It was 30 Years Ago Today ...

On February 24th 1987, two astronomers, Ian Shelton and Oscar Duhalde spotted a new ‘star’ in the night sky over the Las Campanas Observatory in Chile. Confirmed independently by Albert Jones in New Zealand, this star was to become a subject of study and fascination for many years to come. 

It was in fact a supernova (known as SN1987A; denoting it was the first to be discovered in 1987) and it was soon identified as an explosion of the blue supergiant star, Sanduleak -69° 202. In itself, this was something of a surprise as blue supergiants were not believed to be the progenitor stars of supernovae. SN1987A was classified as a Type II supernova; one that does show spectral lines of hydrogen (Type I supernovae arise from hydrogen-less environments such as more evolved stars and more exotic white dwarfs).

Supernovae are rare events – they generally only occur in more massive stars, those that are more than ten times the mass of our Sun and it’s believed that there is on average one supernova per galaxy per century. In fact, the last recorded supernova in our Milky Way Galaxy was in 1604. The supernova occurred in the Large Magellanic Cloud, a nearby neighbour to our Milky Way.

One feature that made SN1987A so unique was that its optical light as seen from Earth was preceded by a burst of neutrinos, a particle associated with supernovae but never previously detected. Only 25 neutrinos were ever detected, the majority by the Kamiokande II experiment, based in Japan but these detections paved the way for a new type of astronomy based on the detection of neutrinos (as opposed to traditional astronomy which detects electromagnetic radiation). This research has led to detectors such as IceCube at the South Pole and KM3NeT in the Mediterranean Sea.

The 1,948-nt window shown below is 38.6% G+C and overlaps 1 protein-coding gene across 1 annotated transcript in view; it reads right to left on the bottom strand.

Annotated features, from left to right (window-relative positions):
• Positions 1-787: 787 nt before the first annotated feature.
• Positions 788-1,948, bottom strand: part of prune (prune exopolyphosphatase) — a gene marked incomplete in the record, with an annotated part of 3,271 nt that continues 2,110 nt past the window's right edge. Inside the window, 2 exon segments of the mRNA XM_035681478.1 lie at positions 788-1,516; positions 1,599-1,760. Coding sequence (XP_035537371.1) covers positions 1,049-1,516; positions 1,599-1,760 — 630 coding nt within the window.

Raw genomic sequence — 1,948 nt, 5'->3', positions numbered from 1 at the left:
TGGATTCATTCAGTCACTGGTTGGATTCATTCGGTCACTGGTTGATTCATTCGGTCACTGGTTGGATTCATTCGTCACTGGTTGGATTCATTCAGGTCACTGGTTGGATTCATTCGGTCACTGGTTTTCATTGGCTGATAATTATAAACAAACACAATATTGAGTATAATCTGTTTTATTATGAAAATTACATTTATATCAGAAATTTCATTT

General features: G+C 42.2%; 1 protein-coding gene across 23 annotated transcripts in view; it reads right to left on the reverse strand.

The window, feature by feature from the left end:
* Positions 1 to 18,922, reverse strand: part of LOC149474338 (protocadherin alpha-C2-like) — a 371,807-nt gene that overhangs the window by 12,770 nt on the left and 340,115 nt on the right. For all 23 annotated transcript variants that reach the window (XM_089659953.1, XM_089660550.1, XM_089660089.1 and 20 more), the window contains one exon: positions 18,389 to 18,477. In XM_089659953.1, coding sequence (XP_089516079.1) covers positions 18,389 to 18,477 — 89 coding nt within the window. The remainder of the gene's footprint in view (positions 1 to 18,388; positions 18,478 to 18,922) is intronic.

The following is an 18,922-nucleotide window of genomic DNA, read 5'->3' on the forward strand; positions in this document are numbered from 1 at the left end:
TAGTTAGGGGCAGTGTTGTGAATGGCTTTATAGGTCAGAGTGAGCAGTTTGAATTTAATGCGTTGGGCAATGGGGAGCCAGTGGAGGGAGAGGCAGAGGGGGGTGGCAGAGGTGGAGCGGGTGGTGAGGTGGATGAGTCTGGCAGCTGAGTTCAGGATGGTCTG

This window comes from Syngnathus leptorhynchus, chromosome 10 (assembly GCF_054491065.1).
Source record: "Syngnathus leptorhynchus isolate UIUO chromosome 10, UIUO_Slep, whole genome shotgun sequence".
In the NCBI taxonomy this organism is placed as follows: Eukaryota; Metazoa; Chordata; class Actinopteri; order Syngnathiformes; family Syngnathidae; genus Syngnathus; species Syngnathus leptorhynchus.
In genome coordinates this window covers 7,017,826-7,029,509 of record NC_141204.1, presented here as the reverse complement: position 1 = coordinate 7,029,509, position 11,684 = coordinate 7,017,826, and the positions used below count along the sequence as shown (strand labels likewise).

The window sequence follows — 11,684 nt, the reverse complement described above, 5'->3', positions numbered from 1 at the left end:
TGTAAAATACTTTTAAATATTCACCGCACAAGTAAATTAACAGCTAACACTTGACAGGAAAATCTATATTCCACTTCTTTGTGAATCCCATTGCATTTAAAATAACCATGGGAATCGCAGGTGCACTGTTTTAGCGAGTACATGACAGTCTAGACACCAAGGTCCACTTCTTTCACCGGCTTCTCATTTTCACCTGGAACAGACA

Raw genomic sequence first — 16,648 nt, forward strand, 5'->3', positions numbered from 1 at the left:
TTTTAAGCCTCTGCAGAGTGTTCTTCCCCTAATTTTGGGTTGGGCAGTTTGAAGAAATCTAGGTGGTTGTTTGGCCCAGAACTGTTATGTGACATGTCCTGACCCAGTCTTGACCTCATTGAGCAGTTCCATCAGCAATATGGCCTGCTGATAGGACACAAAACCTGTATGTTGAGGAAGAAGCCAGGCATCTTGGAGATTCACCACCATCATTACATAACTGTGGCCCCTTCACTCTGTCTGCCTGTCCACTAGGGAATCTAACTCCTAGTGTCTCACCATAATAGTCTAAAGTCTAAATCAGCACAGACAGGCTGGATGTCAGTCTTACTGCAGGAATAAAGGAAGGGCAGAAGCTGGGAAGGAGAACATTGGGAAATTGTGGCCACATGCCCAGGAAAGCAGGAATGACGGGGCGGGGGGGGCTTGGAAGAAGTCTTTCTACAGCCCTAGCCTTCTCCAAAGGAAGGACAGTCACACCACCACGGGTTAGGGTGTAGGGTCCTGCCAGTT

Since SN1987A occurred 30 years ago, we might expect to have seen by now a compact stellar remnant known as a neutron star. That we haven’t confounds astronomers who suggest that perhaps a neutron star is present but shielded by dust and gas as the shells of material continue to expand. A second explanation is that this particular supernova has created a black hole; an object even trickier to detect since it emits no light at all.

You can read more about this object here where an article was produced to celebrate its tenth anniversary showing expanding rings of material associated with the supernova but probably created ahead of its final explosion. Here is an article which shows time-lapse images of the volume of space around SN1987A.

In the hydrogen alpha image below, the area around SN1987A is circled. If you think supernovae are interesting, why not have a go at looking at some real data? Our Spotting a Supernova activity allows you to analyse images of a supernova target and use your results to plot a light curve that shows how the object initially brightens and then fades over time. You can find the activity here.


SN1987A Halpha.jpg